Friday, May 21, 2010


Stockholm is, for the immediate future, the eastern limit of my travels - I now had to make an about turn and head almost due west towards Oslo, as I am hoping to circumvent the Gulf of Bothnia via Norway and Finland. My dilemma, therefore, was to devise an itinerary to get me there. My first stop was easy to choose: not only is Uppsala an erstwhile Swedish capital, but more importantly (for me), it was home to a certain Carl Linnaeus. He may not be a household name, but to biologists he is up there with Darwin and David Attenborough, for having devised the binomial system of classification of all living things which is still in use today. The town is cashing in on its famous son and there are a myriad museums and sites connected with his life and work. From Uppsala there are no obvious stops before Oslo and so I consulted The List. I find UNESCO world heritage sites a useful way to form a rough outline for a travel itinerary, which can then be fleshed out with more places as I do more research. I'm not overly dogmatic about them and do not feel I have to tick every single one off in each country that I visit, but I do feel that they are a useful starting point from which to begin investigating potential places to visit. They are invariably unique places and often they are either aesthetically beautiful or culturally and historically important or maybe even a combination of the two. Northwest of Uppsala (so roughly in the right direction) are two such sites, at Ängelsberg and Falun, that characterise Sweden's unique industrial past.

Even Falun's slag heaps (the detritus from the copper smelting process) are considered part of the World Heritage area.

Of all the world heritage sites I have visited (over 230) there are some that I felt were more or less worthy of the distinction, but I am confident when I say that not a single one of them matches Falun for sheer ugliness. The word slag is not the most melodious in the English language, by any stretch of the imagination, and feels vaguely onomatopoeic. The negative impression isn't helped when you think about the words colloquial usage. There is, nevertheless, a more prosaic meaning for the word: the waste by-product which is formed during the smelting of metal ores. Falun was the site of the world's largest copper mine (at one point it was producing two thirds of Europe's supply of the metal) which was continually in production from the 8th century AD until less than 20 years ago. As such it formed the backbone of the Swedish economy for the vast majority of its history and at times even produced some two thirds of Europe's requirements of copper. Whilst making all this copper the mine also produced a lot of slag. A hell of a lot of it. So much that many parts of the city are built on several metres of the stuff and the houses themselves are even made out of it. There are even many dunes of the scree-like slag strewn about the town. And whilst such slag heaps would be landscaped over in most other towns, here they form an integral part of the UNESCO site and so are protected - they even have a team of gardeners employed to remove any plants that have the temerity to decide to take root on them.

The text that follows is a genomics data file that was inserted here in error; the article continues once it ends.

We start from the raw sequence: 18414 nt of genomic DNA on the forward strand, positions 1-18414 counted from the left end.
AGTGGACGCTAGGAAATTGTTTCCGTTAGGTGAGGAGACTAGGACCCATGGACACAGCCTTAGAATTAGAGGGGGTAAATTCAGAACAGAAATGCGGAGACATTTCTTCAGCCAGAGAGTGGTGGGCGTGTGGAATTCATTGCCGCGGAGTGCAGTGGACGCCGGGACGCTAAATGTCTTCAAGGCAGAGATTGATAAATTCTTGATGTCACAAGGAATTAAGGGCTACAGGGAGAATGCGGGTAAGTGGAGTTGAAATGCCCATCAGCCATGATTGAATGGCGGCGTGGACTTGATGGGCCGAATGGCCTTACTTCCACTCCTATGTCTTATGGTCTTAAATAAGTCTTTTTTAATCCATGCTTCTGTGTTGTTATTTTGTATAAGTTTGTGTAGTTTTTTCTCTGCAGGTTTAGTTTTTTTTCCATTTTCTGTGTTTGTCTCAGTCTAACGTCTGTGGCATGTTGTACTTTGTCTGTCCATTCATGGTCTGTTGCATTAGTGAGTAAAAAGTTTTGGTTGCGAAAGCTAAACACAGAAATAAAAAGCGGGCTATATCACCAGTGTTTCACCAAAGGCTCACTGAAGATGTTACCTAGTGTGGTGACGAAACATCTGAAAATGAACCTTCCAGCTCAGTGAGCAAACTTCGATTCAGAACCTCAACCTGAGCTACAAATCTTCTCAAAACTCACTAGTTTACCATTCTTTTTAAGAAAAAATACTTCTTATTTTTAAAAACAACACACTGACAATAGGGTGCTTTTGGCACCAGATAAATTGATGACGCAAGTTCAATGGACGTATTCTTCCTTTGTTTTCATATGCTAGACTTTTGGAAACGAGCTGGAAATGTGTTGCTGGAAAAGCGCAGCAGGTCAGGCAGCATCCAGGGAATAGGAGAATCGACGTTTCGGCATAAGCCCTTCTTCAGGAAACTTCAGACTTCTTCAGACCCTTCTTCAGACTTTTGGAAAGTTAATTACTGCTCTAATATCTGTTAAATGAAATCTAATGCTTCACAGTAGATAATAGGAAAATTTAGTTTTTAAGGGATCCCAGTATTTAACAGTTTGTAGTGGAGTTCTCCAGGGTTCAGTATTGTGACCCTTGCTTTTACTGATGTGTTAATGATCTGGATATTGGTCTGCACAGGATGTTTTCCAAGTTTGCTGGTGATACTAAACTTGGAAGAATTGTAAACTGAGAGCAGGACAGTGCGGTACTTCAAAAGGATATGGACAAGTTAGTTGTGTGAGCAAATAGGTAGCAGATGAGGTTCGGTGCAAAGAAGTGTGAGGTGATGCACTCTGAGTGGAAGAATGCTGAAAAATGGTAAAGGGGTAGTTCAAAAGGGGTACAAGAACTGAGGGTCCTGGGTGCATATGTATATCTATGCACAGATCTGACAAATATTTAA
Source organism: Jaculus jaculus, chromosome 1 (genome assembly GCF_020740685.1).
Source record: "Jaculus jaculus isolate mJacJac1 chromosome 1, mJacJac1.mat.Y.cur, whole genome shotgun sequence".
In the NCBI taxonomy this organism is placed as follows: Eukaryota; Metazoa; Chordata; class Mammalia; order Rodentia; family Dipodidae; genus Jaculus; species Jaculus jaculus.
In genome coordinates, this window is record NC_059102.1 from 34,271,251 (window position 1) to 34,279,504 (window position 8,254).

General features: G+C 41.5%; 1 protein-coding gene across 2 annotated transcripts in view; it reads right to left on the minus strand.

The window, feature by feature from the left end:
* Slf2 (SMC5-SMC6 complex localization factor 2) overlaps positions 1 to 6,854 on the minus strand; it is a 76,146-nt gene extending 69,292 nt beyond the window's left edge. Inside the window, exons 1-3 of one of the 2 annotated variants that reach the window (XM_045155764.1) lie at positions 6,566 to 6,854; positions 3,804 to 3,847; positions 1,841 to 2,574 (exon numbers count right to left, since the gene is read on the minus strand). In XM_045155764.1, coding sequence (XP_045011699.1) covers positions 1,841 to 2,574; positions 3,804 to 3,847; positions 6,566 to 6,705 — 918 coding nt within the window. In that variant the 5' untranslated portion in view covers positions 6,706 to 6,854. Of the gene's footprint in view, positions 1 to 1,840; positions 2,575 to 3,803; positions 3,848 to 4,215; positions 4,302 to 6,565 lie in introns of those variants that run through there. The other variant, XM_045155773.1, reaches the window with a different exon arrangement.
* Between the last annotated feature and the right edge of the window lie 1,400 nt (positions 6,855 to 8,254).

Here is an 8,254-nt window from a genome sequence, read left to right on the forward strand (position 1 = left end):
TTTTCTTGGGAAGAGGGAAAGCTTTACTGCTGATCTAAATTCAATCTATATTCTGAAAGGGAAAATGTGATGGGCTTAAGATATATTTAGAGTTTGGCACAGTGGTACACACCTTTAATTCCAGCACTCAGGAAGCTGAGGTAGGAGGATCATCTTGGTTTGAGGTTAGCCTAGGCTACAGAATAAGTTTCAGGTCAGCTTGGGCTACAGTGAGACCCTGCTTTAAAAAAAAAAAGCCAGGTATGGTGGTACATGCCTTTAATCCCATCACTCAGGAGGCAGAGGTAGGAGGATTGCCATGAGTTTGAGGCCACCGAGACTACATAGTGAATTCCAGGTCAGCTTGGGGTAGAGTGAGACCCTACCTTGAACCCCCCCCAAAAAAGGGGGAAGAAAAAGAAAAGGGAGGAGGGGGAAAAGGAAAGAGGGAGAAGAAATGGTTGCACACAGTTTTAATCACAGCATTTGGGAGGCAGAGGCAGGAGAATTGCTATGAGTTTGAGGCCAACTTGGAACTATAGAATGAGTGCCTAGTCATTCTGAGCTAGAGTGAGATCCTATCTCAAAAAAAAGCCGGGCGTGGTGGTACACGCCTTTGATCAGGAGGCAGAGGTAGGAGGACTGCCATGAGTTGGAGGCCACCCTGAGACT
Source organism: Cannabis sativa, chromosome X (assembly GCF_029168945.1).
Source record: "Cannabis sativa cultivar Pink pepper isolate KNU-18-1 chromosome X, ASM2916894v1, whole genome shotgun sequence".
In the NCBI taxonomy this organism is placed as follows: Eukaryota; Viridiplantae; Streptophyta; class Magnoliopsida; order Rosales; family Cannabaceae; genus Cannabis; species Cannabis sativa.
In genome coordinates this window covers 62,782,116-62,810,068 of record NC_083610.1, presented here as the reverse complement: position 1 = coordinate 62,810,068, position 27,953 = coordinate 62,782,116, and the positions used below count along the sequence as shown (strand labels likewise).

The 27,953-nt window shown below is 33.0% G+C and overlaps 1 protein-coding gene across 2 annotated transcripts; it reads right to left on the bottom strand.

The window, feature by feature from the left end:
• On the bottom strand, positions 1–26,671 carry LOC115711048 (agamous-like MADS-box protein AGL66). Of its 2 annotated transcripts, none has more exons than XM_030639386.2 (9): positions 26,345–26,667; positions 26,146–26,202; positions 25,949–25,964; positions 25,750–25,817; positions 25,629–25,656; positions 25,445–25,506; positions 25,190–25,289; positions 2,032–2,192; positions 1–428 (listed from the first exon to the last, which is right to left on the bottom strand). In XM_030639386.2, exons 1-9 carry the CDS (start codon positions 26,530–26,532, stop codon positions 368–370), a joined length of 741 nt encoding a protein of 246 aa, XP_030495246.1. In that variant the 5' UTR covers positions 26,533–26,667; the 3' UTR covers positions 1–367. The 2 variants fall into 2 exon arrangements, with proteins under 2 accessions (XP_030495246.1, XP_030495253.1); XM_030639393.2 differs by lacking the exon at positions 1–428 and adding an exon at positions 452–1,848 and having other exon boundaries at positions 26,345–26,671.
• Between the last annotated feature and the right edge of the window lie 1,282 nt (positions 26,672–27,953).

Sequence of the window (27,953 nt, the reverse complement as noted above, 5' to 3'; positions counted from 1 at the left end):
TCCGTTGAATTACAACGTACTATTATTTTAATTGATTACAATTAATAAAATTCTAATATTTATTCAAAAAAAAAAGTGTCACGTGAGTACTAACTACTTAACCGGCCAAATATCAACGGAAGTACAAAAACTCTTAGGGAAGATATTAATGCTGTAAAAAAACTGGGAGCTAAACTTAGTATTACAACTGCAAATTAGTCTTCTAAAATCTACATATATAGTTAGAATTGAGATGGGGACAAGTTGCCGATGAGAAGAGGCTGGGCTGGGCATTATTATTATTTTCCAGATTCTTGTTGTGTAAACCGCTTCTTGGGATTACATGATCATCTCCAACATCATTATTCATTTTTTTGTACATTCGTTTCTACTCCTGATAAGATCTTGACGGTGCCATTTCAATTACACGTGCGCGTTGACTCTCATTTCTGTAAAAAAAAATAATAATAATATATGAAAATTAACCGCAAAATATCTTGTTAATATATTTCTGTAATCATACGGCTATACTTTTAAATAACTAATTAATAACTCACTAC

Even though the pit is no longer operational the mine still defines the city in many ways, not least because it is its only reason for existence, otherwise the landscape is dominated by birch and pine forests as far as the eye can see. This was not always the case, as when the mine was in full swing in the 17th and 18th centuries, the noxious fumes from the smelting ovens killed off all wildlife within many kilometres of the town - an almost impossible idea today as the town is almost entirely engulfed by forest. Perhaps that's a good sign as no matter how badly we manage to damage the environment, with some time and patience it will come back as strong as ever. Let's hope that's true!

No comments: